A previous post on this blog discussed options a divorcing spouse has if they want to keep the family home in the property division process, and what factors might play in their favor. But sometimes greater conflict regarding the family home exists between spouses in a divorce.
For example, situations sometimes arise when one spouse in Florida wants to sell the home, but the other spouse does not. You might be surprised to learn that in some circumstances the sale of the family home can be ordered by the court, even if one spouse does not wish to sell. This is done through a partition action.
What is a partition action?
A partition action is essentially a request for the court to sever the spouses’ shared interest in the family home. Partition actions are generally included in the divorce filing. Either spouse or both spouses can request a partition.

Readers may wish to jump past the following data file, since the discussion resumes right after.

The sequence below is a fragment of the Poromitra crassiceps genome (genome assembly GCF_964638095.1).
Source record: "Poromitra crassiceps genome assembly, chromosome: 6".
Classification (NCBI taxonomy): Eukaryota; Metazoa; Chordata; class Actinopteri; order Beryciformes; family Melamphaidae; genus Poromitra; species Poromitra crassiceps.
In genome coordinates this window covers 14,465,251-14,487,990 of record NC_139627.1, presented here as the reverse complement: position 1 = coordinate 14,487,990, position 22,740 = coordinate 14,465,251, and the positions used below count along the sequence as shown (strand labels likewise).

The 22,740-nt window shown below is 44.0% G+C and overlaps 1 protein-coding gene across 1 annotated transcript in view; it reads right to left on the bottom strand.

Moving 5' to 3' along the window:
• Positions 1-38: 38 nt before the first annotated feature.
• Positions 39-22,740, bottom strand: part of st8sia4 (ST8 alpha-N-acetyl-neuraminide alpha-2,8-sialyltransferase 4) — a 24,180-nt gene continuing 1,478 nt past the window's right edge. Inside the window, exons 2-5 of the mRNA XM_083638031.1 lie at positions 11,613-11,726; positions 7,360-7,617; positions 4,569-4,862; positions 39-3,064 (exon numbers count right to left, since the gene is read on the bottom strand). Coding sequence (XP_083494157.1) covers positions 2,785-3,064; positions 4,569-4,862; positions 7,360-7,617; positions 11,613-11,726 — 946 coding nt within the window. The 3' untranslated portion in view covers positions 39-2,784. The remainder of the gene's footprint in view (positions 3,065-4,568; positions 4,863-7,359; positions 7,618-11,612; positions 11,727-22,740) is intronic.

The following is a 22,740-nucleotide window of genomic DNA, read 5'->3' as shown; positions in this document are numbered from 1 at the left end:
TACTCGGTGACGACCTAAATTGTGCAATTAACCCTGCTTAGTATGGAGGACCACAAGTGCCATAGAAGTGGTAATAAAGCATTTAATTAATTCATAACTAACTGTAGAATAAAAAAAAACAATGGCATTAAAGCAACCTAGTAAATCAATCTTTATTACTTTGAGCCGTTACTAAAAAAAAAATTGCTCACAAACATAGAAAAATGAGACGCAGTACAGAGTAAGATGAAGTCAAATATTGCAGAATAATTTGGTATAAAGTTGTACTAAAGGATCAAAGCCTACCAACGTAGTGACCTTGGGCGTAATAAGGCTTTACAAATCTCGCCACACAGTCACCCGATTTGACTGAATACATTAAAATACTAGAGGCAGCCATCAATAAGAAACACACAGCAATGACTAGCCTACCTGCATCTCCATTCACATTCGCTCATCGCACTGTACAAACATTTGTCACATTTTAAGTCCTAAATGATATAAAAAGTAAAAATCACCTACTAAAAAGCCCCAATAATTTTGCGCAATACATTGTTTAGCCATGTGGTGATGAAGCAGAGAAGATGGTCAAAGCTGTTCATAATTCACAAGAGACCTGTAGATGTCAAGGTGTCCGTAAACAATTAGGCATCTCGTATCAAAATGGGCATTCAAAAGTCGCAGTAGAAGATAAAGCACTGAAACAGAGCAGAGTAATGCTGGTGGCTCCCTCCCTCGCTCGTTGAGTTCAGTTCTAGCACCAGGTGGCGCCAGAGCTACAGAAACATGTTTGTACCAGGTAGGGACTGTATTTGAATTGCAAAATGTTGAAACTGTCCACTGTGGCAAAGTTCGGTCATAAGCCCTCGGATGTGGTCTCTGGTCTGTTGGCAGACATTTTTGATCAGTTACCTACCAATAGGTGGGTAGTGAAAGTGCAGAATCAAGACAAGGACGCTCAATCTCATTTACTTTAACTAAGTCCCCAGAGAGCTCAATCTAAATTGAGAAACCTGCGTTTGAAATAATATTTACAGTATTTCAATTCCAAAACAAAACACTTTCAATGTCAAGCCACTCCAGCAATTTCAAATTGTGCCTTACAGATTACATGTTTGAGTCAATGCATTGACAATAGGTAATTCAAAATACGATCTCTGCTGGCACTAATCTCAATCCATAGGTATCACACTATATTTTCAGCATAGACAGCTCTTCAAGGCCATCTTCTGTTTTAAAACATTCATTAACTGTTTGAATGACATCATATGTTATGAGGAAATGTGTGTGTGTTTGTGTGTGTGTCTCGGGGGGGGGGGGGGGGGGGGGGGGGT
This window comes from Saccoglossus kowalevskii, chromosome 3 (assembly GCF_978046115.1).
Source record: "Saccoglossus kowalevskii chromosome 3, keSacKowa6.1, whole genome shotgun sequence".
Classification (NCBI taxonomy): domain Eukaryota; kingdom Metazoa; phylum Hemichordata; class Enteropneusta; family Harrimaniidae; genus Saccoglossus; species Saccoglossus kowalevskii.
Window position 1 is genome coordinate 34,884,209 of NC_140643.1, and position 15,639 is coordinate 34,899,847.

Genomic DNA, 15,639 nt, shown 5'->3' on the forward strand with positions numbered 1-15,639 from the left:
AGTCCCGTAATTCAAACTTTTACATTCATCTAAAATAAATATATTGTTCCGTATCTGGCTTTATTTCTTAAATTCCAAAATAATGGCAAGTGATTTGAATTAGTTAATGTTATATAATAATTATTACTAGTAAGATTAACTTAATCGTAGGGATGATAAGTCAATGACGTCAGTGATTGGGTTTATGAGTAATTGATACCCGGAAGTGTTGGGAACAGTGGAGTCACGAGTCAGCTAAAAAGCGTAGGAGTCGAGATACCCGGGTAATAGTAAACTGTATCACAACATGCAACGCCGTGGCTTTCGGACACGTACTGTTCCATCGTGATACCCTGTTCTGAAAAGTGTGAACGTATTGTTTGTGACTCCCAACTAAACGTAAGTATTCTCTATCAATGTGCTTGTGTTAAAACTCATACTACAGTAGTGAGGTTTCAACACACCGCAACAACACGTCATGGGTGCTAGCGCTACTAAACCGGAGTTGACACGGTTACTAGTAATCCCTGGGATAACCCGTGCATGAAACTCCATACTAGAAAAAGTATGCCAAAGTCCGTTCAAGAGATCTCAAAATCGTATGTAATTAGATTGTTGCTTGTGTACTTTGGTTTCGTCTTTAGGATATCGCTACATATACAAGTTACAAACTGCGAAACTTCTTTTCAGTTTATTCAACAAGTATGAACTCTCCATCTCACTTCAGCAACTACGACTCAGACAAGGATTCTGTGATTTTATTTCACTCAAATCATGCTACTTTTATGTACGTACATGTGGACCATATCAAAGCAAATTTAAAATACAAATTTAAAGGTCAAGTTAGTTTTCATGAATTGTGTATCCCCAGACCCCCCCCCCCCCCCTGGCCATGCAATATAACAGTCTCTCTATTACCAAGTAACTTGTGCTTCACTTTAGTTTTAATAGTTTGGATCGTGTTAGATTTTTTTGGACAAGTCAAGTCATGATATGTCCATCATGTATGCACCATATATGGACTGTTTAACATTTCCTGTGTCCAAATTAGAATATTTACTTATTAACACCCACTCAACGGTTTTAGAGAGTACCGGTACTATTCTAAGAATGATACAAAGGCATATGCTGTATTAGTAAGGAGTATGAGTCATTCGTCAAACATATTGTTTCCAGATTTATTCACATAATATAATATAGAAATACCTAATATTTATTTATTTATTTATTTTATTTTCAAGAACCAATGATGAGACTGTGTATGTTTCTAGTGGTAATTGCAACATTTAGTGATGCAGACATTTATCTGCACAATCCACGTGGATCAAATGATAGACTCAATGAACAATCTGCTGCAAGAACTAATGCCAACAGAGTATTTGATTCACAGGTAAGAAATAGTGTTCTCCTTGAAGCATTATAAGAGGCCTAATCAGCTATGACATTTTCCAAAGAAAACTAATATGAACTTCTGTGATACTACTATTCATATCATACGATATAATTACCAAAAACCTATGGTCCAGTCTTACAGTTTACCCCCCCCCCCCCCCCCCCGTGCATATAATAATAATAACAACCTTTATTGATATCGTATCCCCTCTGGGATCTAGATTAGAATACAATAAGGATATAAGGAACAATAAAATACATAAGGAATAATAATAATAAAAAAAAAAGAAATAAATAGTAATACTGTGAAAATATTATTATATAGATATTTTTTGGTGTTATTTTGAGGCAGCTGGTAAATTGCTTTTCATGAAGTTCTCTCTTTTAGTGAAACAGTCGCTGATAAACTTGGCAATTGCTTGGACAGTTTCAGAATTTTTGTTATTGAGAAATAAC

If the partition is granted, the sale will occur upon the final judgment of dissolution. Proceeds from the sale will then be equitably and proportionally divided between the spouses.
Deciding what an equitable and proportional division of sale proceeds looks like is complicated. It is rarely a 50/50 split. Courts will calculate each spouse’s percentage of ownership and consider whether one or both spouses should be reimbursed for household expenses paid to maintain the property, including who paid the mortgage.
In addition, the fair market value of the property must be ascertained.
Oftentimes courts will lean towards granting partitions unless doing so would result in manifest injustice. A partition is often the most equitable solution to property division when spouses simply cannot agree on what to do with the family home in their divorce.
Partition actions may seem harsh to the spouse who did not wish to sell, but that spouse will still receive their fair share of the sale proceeds. This avoids the need for prolonged litigation regarding who keeps the family home, saving both spouses time, money and stress.